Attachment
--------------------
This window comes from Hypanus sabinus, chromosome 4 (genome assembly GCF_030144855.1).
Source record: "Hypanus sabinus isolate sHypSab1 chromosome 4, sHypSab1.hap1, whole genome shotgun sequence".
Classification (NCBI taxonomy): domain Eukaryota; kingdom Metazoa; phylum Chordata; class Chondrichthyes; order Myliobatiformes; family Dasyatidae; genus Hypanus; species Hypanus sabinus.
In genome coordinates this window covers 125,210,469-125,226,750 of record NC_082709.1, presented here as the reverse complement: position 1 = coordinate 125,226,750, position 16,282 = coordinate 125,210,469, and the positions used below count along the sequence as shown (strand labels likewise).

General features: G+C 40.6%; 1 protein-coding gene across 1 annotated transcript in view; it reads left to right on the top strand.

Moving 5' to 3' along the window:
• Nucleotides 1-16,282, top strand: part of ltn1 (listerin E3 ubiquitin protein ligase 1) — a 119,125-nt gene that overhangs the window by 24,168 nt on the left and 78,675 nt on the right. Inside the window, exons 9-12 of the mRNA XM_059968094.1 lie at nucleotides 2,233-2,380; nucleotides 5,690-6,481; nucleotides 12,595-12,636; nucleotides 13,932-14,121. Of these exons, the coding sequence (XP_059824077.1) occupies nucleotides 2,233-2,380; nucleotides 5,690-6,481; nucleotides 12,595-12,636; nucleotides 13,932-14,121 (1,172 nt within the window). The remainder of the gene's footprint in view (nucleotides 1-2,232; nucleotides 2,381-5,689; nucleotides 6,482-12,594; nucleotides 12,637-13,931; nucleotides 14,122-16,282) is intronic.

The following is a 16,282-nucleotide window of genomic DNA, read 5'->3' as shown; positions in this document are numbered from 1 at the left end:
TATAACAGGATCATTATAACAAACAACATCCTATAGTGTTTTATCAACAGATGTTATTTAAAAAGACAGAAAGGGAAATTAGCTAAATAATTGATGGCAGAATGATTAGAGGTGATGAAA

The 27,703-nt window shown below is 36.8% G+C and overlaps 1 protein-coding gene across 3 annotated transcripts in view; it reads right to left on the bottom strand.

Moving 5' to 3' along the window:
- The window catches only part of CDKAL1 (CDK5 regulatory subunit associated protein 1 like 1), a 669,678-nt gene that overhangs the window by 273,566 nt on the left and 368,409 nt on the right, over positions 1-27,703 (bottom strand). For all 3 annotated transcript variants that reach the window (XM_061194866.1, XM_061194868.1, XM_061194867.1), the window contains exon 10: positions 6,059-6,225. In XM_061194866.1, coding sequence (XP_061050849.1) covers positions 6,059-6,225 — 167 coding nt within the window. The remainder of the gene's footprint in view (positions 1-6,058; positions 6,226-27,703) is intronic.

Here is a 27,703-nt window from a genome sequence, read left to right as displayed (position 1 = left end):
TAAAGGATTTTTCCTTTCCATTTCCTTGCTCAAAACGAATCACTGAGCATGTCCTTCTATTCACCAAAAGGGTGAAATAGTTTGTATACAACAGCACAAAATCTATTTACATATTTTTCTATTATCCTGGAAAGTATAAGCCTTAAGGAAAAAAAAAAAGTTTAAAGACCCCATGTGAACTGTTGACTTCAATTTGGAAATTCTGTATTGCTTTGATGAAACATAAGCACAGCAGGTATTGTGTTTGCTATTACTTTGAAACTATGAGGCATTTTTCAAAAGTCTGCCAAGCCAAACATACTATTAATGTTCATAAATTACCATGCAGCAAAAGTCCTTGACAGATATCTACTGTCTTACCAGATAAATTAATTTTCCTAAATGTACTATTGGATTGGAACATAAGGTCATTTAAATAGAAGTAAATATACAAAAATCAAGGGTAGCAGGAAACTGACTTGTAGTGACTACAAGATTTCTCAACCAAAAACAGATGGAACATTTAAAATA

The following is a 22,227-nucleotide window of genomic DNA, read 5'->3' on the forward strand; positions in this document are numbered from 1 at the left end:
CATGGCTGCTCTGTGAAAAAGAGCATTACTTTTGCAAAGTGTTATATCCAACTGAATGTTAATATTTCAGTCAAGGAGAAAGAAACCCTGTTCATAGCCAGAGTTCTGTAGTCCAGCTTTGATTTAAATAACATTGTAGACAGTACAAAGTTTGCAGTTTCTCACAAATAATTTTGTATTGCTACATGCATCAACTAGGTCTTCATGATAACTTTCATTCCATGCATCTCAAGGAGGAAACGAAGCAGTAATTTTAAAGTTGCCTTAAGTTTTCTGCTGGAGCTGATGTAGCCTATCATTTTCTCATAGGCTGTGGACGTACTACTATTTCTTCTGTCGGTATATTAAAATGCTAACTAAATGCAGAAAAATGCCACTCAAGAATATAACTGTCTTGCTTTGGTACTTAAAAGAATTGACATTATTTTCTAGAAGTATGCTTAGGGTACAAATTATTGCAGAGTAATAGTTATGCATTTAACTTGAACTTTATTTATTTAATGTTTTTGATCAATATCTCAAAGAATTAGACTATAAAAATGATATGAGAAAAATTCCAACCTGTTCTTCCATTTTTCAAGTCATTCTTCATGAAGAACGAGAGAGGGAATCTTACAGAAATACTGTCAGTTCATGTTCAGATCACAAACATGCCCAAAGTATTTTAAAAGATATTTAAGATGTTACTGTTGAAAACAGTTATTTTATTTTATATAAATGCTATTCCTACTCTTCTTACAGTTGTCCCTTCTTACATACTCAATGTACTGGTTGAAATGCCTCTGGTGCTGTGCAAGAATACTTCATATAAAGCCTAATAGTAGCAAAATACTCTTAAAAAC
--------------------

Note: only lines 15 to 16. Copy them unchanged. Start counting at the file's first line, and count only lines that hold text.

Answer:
The following is a 22,227-nucleotide window of genomic DNA, read 5'->3' on the forward strand; positions in this document are numbered from 1 at the left end:
CATGGCTGCTCTGTGAAAAAGAGCATTACTTTTGCAAAGTGTTATATCCAACTGAATGTTAATATTTCAGTCAAGGAGAAAGAAACCCTGTTCATAGCCAGAGTTCTGTAGTCCAGCTTTGATTTAAATAACATTGTAGACAGTACAAAGTTTGCAGTTTCTCACAAATAATTTTGTATTGCTACATGCATCAACTAGGTCTTCATGATAACTTTCATTCCATGCATCTCAAGGAGGAAACGAAGCAGTAATTTTAAAGTTGCCTTAAGTTTTCTGCTGGAGCTGATGTAGCCTATCATTTTCTCATAGGCTGTGGACGTACTACTATTTCTTCTGTCGGTATATTAAAATGCTAACTAAATGCAGAAAAATGCCACTCAAGAATATAACTGTCTTGCTTTGGTACTTAAAAGAATTGACATTATTTTCTAGAAGTATGCTTAGGGTACAAATTATTGCAGAGTAATAGTTATGCATTTAACTTGAACTTTATTTATTTAATGTTTTTGATCAATATCTCAAAGAATTAGACTATAAAAATGATATGAGAAAAATTCCAACCTGTTCTTCCATTTTTCAAGTCATTCTTCATGAAGAACGAGAGAGGGAATCTTACAGAAATACTGTCAGTTCATGTTCAGATCACAAACATGCCCAAAGTATTTTAAAAGATATTTAAGATGTTACTGTTGAAAACAGTTATTTTATTTTATATAAATGCTATTCCTACTCTTCTTACAGTTGTCCCTTCTTACATACTCAATGTACTGGTTGAAATGCCTCTGGTGCTGTGCAAGAATACTTCATATAAAGCCTAATAGTAGCAAAATACTCTTAAAAAC